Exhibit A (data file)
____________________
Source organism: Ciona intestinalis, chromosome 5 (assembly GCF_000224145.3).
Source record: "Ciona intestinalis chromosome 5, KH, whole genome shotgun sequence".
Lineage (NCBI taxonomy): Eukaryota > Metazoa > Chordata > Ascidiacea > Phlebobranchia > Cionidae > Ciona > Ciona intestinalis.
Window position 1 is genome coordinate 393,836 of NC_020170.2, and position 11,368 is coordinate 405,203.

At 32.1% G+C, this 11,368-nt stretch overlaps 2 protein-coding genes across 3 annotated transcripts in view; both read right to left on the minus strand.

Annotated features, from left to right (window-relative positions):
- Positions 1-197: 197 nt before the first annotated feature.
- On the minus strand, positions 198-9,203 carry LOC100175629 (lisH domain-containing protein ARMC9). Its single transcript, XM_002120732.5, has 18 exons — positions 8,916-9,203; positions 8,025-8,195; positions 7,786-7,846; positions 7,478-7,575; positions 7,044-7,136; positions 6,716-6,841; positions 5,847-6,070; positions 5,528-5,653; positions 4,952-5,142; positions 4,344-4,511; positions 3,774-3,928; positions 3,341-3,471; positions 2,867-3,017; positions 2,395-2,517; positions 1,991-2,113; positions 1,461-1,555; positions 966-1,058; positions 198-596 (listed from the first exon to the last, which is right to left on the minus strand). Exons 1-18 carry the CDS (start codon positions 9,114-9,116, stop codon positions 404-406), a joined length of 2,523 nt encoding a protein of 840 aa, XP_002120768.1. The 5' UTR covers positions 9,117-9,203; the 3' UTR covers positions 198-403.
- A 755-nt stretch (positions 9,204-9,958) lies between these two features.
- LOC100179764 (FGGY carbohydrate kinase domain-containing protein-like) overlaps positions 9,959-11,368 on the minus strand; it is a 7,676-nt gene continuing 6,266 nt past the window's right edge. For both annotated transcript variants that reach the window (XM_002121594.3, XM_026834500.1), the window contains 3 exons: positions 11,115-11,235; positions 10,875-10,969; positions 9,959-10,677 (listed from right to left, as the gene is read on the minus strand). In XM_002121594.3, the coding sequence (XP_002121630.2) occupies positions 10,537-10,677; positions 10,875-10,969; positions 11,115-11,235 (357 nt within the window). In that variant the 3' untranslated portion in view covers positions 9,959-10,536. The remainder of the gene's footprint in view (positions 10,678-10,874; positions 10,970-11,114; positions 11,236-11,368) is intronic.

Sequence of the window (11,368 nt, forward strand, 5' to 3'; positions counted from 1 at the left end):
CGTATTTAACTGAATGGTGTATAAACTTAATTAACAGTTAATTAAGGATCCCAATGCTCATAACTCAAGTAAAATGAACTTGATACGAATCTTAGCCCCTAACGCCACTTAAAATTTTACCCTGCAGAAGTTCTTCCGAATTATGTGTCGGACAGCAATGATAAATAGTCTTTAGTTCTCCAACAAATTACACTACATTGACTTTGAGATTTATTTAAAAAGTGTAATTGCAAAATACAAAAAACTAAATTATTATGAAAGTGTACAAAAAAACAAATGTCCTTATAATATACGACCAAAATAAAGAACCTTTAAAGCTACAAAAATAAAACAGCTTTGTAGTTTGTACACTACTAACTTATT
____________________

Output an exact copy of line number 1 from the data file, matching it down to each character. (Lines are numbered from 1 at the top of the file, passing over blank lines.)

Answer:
Source organism: Ciona intestinalis, chromosome 5 (assembly GCF_000224145.3).